Hanford

Events mark atomic bomb anniversary

Monks from the Nipponzan Myohiji Buddhist Temple on Bainbridge Island will hold their annual peace walk to the 300 Area gate of the Hanford nuclear reservation Wednesday.

It's one of several events planned by different groups as part of the walkup to Aug. 9, the anniversary of the atomic bomb dropped on Nagasaki, Japan, 67 years ago using plutonium produced at Hanford.

The monks will lead an Interfaith Peace Walk that will start with a brief opening ceremony at noon in John Dam Plaza, across from the Federal Building in Richland.

Then, they will walk to the south gate of the Hanford 300 Area at the extension of George Washington Way, accompanied by the beating of drums and chanting. Anyone is welcome to join the walk. A support vehicle will have cold water and pick up those who cannot finish the seven-mile route.

No Nukes Northwest of Portland also plans a walk Wednesday morning down the road toward the Columbia Generating Station north of Richland. Members are concerned about worker safety and the extension of the nuclear power plant's operating license for 20 years.

No Nukes Northwest members also will join the monks' peace walk.

At 7 p.m. Wednesday, a one-hour documentary, Fukushima Never Again, will be shown at Shalom United Church of Christ, 505 McMurray St., Richland.

The documentary details the nuclear plant meltdowns in Japan after the March 2011 tsunami. Filmmakers interviewed Japanese residents who bought their own Geiger counters and radiation dosimeters to check for radiation. The film also considers the responsibility of the Japanese government, operator TEPCO and General Electric.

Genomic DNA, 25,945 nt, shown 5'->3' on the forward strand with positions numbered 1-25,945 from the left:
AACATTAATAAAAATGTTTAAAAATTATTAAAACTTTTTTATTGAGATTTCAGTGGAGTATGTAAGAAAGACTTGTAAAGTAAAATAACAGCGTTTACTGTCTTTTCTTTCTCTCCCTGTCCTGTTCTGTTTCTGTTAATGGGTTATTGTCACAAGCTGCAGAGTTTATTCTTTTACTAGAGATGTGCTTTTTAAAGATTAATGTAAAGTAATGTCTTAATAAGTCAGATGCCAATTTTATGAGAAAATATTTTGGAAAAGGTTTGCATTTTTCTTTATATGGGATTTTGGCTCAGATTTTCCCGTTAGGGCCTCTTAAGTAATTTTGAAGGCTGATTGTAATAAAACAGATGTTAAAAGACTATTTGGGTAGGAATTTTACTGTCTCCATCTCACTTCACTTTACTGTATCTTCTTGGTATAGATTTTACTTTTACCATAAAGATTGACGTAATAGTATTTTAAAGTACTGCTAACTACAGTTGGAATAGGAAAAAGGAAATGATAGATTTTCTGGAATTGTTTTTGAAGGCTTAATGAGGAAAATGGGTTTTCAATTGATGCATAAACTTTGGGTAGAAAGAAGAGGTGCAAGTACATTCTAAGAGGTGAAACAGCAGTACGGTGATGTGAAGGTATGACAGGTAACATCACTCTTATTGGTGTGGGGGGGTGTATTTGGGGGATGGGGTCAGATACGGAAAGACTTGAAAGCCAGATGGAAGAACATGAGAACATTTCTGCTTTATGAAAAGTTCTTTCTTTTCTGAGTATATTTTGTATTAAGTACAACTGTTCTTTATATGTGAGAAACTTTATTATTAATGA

On Aug. 6, World Citizens for Peace plans a free showing at 7 p.m. of the satirical thriller about the Cold War nuclear arms race, Dr. Strangelove or: How I Learned to Stop Worrying and Love the Bomb.

The 1964 Stanley Kubrick classic stars Peter Sellers, George C. Scott, Sterling Hayden and Slim Pickens. The showing marks the 30th anniversary of World Citizens for Peace, which was created in Richland as part of the national Nuclear Weapons Freeze campaign.

World Citizens for Peace also plans its annual Atomic Cities Peace Memorial ceremony at 8:30 p.m. Aug. 9 at the John Dam Plaza with songs, comments and prayer to remember the past and give hope for the future.

The highlight of the ceremony will be the ringing of the Bell of Peace, a gift sent by the mayor of Nagasaki to the people of Richland in 1985. It is a model of a church bell recovered from near ground zero in Nagasaki and then rung to console survivors.

The replica will be rung in Richland in memory of the Americans who died at Pearl Harbor and the Japanese who died in Nagasaki.

-- Annette Cary: 582-1533; acary@tricityherald.com

  Comments